The Met Office has released its most up-to-date weather forecast for the Perseids 2017, and it's a mixed bag of fog, cloud and rain - hardly ideal for not only seeing the meteors, but being outside in the middle of the night. "But the moon is going to be about three-quarters full, so some of the more faint meteors won't show up as well". Unlike many other meteor showers, they also take place in the warmth of summer, and over an extended period of time, allowing people the opportunity to relax and watch them without worrying about hypothermia.
Tadros pointed out that the astronomical phenomenon can be seen with the naked eye and does not have any adverse effect on human health, or on the planet in general. The meteor shower can be seen with the naked eye and doesn't need telescope or other equipment, he said, adding that the viewing experience is better and the meteor shower, which looks like a fireball show, is clearer and more lovely in places far from lighting. Currently, the moon is 3/4 full. Perseids are the stream of debris and stretches along the orbit of the comet Swift-Tuttle. However, this makes it more hard to view the meteor shower because of the moon's glare.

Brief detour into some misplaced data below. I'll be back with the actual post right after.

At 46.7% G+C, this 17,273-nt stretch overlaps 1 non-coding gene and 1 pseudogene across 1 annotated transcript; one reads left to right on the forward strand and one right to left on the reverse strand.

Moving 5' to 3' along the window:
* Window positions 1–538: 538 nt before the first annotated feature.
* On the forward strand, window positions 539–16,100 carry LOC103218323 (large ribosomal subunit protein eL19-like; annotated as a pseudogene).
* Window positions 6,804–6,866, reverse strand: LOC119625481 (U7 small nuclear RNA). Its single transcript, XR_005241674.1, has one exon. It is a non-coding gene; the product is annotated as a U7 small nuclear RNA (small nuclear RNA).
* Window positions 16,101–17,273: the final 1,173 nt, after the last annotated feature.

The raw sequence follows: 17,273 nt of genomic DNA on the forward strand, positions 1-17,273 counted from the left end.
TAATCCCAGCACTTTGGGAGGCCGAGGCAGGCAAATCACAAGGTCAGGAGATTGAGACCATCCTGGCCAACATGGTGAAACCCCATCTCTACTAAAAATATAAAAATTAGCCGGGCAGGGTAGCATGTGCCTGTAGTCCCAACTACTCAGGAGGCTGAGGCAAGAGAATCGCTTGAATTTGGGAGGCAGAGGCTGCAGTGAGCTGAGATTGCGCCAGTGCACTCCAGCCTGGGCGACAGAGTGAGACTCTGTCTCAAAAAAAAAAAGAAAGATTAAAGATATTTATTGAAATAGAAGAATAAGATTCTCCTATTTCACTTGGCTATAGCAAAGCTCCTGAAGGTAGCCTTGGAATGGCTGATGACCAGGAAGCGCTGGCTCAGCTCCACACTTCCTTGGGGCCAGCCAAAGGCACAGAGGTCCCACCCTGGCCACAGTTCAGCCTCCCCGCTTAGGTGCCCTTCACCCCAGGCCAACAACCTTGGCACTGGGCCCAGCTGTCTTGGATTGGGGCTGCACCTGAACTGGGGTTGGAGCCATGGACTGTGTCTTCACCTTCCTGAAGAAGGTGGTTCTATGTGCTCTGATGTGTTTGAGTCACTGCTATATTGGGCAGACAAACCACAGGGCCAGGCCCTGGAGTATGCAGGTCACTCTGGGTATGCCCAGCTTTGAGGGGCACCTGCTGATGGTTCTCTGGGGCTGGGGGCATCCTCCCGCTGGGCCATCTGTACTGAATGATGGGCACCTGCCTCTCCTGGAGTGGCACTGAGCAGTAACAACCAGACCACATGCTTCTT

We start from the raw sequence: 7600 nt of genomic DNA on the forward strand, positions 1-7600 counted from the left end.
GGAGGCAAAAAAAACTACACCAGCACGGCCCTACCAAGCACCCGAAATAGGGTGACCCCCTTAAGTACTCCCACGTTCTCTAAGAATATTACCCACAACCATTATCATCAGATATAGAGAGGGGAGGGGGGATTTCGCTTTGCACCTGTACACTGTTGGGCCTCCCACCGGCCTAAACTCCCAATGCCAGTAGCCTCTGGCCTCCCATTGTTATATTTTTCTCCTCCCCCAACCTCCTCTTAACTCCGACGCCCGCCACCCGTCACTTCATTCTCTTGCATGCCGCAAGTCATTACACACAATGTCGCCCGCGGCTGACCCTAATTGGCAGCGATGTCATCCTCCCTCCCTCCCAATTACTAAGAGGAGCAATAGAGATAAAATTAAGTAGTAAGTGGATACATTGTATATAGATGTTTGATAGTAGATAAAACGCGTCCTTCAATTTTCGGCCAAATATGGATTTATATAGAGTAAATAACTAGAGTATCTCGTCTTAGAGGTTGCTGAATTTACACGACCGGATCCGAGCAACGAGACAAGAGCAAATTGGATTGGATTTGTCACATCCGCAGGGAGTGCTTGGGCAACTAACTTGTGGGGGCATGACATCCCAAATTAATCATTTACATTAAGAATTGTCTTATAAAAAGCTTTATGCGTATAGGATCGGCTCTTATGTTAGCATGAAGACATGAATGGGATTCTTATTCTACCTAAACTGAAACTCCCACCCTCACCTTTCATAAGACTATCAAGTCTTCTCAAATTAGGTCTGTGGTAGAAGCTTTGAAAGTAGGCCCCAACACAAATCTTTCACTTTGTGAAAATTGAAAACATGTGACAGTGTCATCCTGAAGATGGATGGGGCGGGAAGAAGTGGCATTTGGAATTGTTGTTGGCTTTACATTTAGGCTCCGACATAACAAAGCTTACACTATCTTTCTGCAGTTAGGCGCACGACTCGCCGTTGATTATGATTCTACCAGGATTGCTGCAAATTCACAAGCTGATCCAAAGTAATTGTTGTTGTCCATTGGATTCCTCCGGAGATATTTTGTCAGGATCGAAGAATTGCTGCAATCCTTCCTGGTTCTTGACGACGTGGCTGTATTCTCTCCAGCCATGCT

As of Friday afternoon, Storm Team 8 expected clearing skies Friday and Saturday night.
Where Can You See the Perseid?"At best, they outburst from a normal rate between 80-100 meteors per hour to a few hundred per hour", he says in a statement.
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Ashraf added, "At least 35 people have suffered injuries in the incident". "Due the impact of the blast, I fell on the ground". What surprises one is how the truck managed to reach Lahore after traveling 698 kilometers unchecked.
Greenwich's Astronomy Photographer of the Year 2013 David Kingham combined 23 individual stills over several hours to depict a Perseid meteor shower.
"This year, however, there is a bright waning gibbous moon in the sky all three mornings", said Earthsky.org. The moon won't set during the night time, so there's no way around the light pollution it will give off.
The meteors will appear to radiate from the constellation Perseus, in the north sky beneath the more recognizable "W" of Cassiopeia.
Scattered thunderstorms are possible in the D.C. area into Saturday evening, but there's a good chance they diminish and at least partial clearing begins after sunset. This happens every year on a very predictable schedule, beginning about July 17 until around September 1, with the peak in August, according to Sky & Telescope.